Anthony Hood reviews the 2011 BMW X5 xDrive30d 8 Speed Automatic AWD SUV. The BMW X5 makes a great family wagon with the BMW driving experience tempering the AWD SUV experience.
The other day Rob rang me and said do you want to go for a drive in a BMW X5 and I said hand over the keys ill see you in a couple of days.
First impressions are good. This is one smooth looking car. When you hop inside you are surrounded by high quality leather and wood grain, even what little plastic there is, is good looking.
Next was the interesting process of sorting out my driving position. Some of the controls were not the easiest to figure out or find but after a bit of trial and error I got it right. Driving off I was impressed by how much power the 3 litre turbo diesel has with 180kW and 540Nm of torque and how smooth the 8-speed automatic transmission delivers the power to the road.
Plenty of power to move you along, even enough to have some fun with some spirited driving. The xDRIVE provided predictable handling along with the usual stability features and this made driving a breeze, even when I tried to get a bit of sideways action in the rain happening, the X5 just hooked up and powered through the turns. The X5 comes with all the usual stability and tractions aids including hill decent control.
When I got home I decided to figure out the stereo. That was an interesting experience; everything to control most of the functions in the X5 is done through the iDRIVE controller including the stereo. After a few false starts I managed to get the auxiliary port to work but that was as far as it got, there are just too many functions in the stereo to figure out in a couple of days.
Sound quality was reasonable though the vehicle on test was fitted with the standard system, the premium ones would sound better. I then went for a browse through some of the other functions available through the iDRIVE.
As I mentioned, just about everything in the car is controlled by this controller. You can adjust the heads up display, security settings and so much other stuff that I got overwhelmed and stopped looking. Once you have the X5 set up to suit you I would leave most of the functions alone. Other features include climate control, electric seats, electric tailgate, braked cruise control, reverse camera and sensors as well as Front Park assist to name just a few.
The wide navigation screen is without doubt one of the best in the business, its clear and works brilliantly. The heads up display though is not visible with some sunglasses though.
Inside comfort levels are first class with all seating positions being good though you can’t really put three adults in the second row for extended trips.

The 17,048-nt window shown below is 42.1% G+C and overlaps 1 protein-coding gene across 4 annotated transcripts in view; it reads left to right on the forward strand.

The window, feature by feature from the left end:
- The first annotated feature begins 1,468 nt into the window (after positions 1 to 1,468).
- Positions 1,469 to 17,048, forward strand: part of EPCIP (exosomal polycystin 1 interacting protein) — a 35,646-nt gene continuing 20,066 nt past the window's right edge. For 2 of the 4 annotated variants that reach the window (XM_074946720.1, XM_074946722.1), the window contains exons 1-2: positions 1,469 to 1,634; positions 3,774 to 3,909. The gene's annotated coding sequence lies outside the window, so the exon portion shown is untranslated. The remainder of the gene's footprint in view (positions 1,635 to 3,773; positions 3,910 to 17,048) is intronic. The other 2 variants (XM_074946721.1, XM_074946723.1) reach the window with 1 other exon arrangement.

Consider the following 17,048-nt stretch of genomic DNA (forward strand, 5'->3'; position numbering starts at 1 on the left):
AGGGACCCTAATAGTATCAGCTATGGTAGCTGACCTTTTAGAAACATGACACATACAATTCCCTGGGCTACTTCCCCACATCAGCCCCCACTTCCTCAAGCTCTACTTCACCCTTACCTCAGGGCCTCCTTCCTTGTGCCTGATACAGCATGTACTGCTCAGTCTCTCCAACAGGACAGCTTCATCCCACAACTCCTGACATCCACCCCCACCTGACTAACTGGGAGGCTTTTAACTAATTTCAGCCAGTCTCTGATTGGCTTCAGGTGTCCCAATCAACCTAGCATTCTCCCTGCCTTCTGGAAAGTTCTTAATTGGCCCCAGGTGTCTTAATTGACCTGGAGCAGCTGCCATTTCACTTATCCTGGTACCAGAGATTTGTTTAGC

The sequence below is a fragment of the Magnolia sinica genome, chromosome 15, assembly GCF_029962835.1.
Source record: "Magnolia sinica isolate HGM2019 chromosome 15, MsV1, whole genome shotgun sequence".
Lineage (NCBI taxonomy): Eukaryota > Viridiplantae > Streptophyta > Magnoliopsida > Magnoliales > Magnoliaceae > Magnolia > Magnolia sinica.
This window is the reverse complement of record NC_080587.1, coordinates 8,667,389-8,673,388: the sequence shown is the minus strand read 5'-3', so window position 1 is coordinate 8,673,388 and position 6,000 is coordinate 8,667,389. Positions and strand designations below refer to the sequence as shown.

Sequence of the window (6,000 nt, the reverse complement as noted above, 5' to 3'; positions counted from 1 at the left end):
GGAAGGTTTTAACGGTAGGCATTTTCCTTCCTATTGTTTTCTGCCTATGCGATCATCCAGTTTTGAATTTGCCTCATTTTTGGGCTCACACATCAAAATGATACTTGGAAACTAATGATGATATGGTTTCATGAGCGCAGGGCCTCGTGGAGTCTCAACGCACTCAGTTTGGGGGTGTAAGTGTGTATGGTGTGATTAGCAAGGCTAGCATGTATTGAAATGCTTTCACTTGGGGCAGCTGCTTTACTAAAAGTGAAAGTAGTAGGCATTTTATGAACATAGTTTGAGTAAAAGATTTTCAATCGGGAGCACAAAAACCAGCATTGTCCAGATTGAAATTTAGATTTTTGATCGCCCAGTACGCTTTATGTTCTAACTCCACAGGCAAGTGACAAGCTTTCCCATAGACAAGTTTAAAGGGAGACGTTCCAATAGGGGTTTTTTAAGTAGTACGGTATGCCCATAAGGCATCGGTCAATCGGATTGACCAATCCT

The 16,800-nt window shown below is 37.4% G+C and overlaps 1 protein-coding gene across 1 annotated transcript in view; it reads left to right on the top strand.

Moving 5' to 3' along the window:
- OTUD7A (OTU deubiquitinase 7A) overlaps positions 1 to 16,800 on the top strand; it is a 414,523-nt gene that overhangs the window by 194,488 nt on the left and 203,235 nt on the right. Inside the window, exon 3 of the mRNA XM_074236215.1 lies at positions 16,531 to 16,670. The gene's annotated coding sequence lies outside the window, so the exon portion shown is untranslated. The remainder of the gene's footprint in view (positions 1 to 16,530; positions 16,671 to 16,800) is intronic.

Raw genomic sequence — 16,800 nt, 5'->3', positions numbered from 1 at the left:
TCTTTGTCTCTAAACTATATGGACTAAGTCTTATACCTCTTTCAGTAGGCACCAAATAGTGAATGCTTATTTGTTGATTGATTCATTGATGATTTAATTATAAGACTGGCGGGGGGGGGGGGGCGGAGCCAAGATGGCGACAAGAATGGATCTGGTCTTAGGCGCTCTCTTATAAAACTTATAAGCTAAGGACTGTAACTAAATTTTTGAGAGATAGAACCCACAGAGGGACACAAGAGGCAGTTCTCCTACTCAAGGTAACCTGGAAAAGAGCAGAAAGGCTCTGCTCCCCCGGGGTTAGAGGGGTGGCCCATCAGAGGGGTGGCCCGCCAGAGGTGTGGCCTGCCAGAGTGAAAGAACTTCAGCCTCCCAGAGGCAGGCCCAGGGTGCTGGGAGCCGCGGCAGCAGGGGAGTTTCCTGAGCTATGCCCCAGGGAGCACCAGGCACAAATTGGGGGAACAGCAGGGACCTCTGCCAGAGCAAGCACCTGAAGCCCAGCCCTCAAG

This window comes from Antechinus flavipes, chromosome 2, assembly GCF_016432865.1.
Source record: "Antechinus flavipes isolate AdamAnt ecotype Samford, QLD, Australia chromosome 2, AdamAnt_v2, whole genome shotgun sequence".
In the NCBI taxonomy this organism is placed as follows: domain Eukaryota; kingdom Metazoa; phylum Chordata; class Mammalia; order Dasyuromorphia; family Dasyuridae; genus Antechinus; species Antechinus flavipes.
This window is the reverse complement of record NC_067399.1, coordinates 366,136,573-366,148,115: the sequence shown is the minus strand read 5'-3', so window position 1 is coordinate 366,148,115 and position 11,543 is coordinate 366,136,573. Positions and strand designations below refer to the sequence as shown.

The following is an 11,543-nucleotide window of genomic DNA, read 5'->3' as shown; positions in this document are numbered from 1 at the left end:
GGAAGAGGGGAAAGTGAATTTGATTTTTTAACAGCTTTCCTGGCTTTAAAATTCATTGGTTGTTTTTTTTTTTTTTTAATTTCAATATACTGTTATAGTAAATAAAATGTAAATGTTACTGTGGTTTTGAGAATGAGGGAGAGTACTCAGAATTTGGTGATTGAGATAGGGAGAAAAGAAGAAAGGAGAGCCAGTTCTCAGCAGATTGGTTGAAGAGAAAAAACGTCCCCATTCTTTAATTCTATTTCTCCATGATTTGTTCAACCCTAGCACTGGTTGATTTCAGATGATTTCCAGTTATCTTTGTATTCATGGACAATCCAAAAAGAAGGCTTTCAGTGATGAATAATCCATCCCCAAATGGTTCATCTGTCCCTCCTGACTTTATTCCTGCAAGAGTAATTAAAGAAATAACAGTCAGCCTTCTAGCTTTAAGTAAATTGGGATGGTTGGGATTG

Safety wise the X5 is up there with the best having a 5 star ANCAP rating. There are lots of airbags combined with the traction aids to help keep you safe.
Security wise the X5 is good to being one of the hardest vehicles to break into witch I have firsthand experience with, but we will discuss that later.
Driving around I found the BMW able to handle everything I asked of it. It took all the shoddy roads I threw at it in its stride as well as the good high speed ones. The eight-speed auto was always in the right gear to keep us moving and the engine was smooth and quiet.
Even though the X5 is all wheel drive I wouldn’t venture past maintained dirt roads as there is little ground clearance. Towing is impressive at 2700kgs though there wasn’t a towbar fitted for me to see how well it towed. I can’t imagine it struggling in this department though.
- Fit and finish
- Power and handling
- Impressive features
What’s not so good:
- Fiddly controls for many of the functions
- Run flat tyres are expensive to replace and tell if flat from looking at
- Artificial intelligence for door locking
All in all I was impressed with the X5. It did everything I asked without fuss. You could comfortably cart the family around till the kids hit their late teens or disappear for the weekend by yourself. Even commuting to work daily would be a breeze.
My only issue with the X5 is with the security system. Part of the security setting is that if you open any and don’t turn the ignition on then when you shut the door the car locks and goes into shut down mode, this wouldn’t be a problem apart from the fact that you need the keys to open the doors again. One hot afternoon after putting my son in his car seat I shut the door only realising that I had left the keys on the seat next to him when the car locked itself.
After some frantic calls to the NRMA and BMW, the NRMA was forced to smash a window to gain access to him, as even BMW couldn’t guarantee their technician would be able to open the car. This is a function I would personally have deactivated if I was going to buy one as I only takes a split second for something like this to happen.
To my way of thinking if I tell a car to open and then open a door I want the car to stay open till I tell it to lock not decide it knows better than me.
The X5 sells for a MLP of $101,794
Article Copyright © all rights reserved – Auto Alliance Group Pty. Ltd. 2011